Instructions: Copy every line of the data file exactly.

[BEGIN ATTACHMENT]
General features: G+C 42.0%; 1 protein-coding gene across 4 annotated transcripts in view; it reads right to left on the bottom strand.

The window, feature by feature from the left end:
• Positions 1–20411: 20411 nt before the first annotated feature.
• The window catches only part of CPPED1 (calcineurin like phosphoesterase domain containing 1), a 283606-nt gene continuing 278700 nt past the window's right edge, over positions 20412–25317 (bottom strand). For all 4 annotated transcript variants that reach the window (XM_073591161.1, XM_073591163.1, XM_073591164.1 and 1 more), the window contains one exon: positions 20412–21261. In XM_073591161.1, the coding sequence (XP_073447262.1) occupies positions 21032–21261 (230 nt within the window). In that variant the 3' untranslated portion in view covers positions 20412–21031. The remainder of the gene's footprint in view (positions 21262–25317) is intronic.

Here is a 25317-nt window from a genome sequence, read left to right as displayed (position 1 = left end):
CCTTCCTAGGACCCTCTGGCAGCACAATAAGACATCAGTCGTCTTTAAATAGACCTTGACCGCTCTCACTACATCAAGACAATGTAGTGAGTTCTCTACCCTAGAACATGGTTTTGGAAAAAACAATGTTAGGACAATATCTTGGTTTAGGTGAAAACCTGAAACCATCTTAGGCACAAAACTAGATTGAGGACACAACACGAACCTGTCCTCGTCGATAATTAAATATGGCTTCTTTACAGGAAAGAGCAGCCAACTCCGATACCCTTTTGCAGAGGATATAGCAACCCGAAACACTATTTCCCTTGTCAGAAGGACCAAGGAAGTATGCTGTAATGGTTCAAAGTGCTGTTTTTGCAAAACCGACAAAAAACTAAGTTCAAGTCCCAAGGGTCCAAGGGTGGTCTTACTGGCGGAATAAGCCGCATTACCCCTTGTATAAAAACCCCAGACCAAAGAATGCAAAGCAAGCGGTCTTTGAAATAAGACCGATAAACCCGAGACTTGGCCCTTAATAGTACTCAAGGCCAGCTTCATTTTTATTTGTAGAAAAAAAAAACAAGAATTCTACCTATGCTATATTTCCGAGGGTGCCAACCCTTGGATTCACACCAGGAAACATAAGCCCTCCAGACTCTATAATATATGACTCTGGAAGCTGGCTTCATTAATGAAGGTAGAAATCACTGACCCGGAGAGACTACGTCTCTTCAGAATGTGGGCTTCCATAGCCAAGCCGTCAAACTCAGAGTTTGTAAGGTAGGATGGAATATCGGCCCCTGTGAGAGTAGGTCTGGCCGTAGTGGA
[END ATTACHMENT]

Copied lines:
General features: G+C 42.0%; 1 protein-coding gene across 4 annotated transcripts in view; it reads right to left on the bottom strand.

The window, feature by feature from the left end:
• Positions 1–20411: 20411 nt before the first annotated feature.
• The window catches only part of CPPED1 (calcineurin like phosphoesterase domain containing 1), a 283606-nt gene continuing 278700 nt past the window's right edge, over positions 20412–25317 (bottom strand). For all 4 annotated transcript variants that reach the window (XM_073591161.1, XM_073591163.1, XM_073591164.1 and 1 more), the window contains one exon: positions 20412–21261. In XM_073591161.1, the coding sequence (XP_073447262.1) occupies positions 21032–21261 (230 nt within the window). In that variant the 3' untranslated portion in view covers positions 20412–21031. The remainder of the gene's footprint in view (positions 21262–25317) is intronic.

Here is a 25317-nt window from a genome sequence, read left to right as displayed (position 1 = left end):
CCTTCCTAGGACCCTCTGGCAGCACAATAAGACATCAGTCGTCTTTAAATAGACCTTGACCGCTCTCACTACATCAAGACAATGTAGTGAGTTCTCTACCCTAGAACATGGTTTTGGAAAAAACAATGTTAGGACAATATCTTGGTTTAGGTGAAAACCTGAAACCATCTTAGGCACAAAACTAGATTGAGGACACAACACGAACCTGTCCTCGTCGATAATTAAATATGGCTTCTTTACAGGAAAGAGCAGCCAACTCCGATACCCTTTTGCAGAGGATATAGCAACCCGAAACACTATTTCCCTTGTCAGAAGGACCAAGGAAGTATGCTGTAATGGTTCAAAGTGCTGTTTTTGCAAAACCGACAAAAAACTAAGTTCAAGTCCCAAGGGTCCAAGGGTGGTCTTACTGGCGGAATAAGCCGCATTACCCCTTGTATAAAAACCCCAGACCAAAGAATGCAAAGCAAGCGGTCTTTGAAATAAGACCGATAAACCCGAGACTTGGCCCTTAATAGTACTCAAGGCCAGCTTCATTTTTATTTGTAGAAAAAAAAAACAAGAATTCTACCTATGCTATATTTCCGAGGGTGCCAACCCTTGGATTCACACCAGGAAACATAAGCCCTCCAGACTCTATAATATATGACTCTGGAAGCTGGCTTCATTAATGAAGGTAGAAATCACTGACCCGGAGAGACTACGTCTCTTCAGAATGTGGGCTTCCATAGCCAAGCCGTCAAACTCAGAGTTTGTAAGGTAGGATGGAATATCGGCCCCTGTGAGAGTAGGTCTGGCCGTAGTGGA